Discovering Serpentine Bar&Kitchen…
I’ve always insisted I’m a city girl -I still do, really.
That’s not to say I’m trying to adopt this Hollywood-esque girl-about-town lifestyle involving an expensive shoe habit, a cocktail diet and a man who walks all over me and gets away with it because ‘he doesn’t know what he wants’. All my shoes have holes in them. I love cocktails but can only handle two or three, in fear of the mixed-drink hangover. I don’t really get trouble from men because I avoid the troublesome ones.
What I’m getting at is, as someone who grew up in the countryside -the desolate, sparse, back-end of nowhere -I was itching to get out to those cliched ‘bright lights’ as soon as I turned eighteen. I adore going home for visits, but there are only so many dog walks I can take before I’m walking the walls, dreaming of exciting events and mid-week nights out and an overloaded diary.
Having said that, every so often, I find a place in London -a little pocket of the city -which reminds me of home and evokes rushing feelings of comfort and sentiment. Suddenly, being exposed to lush stretches of grass and fresh spring air transforms me from a city chaser into a full-on farmer. Cannizaro House recently had this effect; the country house hotel in Wimbledon which served me fantastic food, an incredibly warm atmosphere and views to die for. Well, add to that list Serpentine Bar and Kitchen in Hyde Park -a tiny eaterie which could convince you it was an educational nature reserve.
Hyde Park has always been an absolute favourite hotspot of mine and conjures up romantic memories of a past relationship, wine and summer afternoons spent basking in the hot grass. Despite being a regular, I’ve always inadvertently by-passed this beautiful hideaway, but today, after attending an event in Knightsbridge, I emerged from a hotel into a portion of blazing sunshine and heard the park beckoning. It was meant to be a casual stroll -in heels, a pencil skirt and a starchy navy blue double-breasted trench -but Serpentine bar and kitchen enticed me into one of its slouchy deck chairs and sold me a glass of zesty-tasting Pinot Grigio. Here I sit, sipping my wine, enjoying the heat whilst writing -I’m in heaven. I would feel outraged and duped, were it not for the utterly beautiful views I’m faced with. I’m close enough to the lake to stretch out my leg and dip my toe into the water if I wanted to. Wild fowl bathe nearby, a soft breeze waves the low-hanging willow branches around which envelope me and I don’t exaggerate when I say I’m no longer in London, but some other part of the world where only peace and paradise exist.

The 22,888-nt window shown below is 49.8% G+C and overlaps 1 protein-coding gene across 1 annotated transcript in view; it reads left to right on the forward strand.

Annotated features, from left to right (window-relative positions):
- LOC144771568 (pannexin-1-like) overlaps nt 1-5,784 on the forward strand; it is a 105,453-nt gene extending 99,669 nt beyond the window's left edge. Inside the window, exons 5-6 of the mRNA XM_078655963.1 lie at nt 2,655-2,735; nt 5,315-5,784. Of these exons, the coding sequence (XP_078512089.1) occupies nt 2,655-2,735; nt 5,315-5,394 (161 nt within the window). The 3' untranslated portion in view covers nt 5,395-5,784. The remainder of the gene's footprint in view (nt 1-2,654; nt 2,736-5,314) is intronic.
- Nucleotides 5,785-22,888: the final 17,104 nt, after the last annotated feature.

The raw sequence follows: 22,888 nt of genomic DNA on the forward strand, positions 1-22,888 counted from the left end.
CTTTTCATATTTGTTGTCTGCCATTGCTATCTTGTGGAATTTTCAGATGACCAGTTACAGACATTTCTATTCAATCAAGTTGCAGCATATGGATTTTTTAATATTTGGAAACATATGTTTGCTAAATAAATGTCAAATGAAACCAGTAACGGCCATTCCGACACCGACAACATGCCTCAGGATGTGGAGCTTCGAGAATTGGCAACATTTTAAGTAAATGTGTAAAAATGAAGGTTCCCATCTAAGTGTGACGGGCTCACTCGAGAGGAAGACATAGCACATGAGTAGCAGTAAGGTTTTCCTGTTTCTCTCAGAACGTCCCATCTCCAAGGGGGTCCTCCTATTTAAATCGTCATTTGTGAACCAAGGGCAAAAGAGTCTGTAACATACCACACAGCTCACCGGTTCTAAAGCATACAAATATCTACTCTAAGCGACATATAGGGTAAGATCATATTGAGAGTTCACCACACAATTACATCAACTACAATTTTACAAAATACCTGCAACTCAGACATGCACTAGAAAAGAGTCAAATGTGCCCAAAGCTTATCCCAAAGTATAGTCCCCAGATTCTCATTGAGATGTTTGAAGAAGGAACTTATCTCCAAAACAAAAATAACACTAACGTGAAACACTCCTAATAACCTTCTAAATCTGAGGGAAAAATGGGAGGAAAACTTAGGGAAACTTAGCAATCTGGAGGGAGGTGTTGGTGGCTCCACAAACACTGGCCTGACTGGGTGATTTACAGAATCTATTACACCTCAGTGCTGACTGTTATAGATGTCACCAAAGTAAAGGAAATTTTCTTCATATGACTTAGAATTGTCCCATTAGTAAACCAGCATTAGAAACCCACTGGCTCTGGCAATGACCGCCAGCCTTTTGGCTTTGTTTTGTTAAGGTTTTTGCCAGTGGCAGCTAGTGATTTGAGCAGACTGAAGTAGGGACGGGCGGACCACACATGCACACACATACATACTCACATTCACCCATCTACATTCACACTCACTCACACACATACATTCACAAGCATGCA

I’ve escaped my frantic city lifestyle for a snippet of time and I’m sitting here, thinking about home and my family and the dogs, questioning which side I belong to. Maybe I am a little bit fickle when it comes to being a City girl -but as I recline here in paradise, I can conclude …there are worse things to be guilty of.
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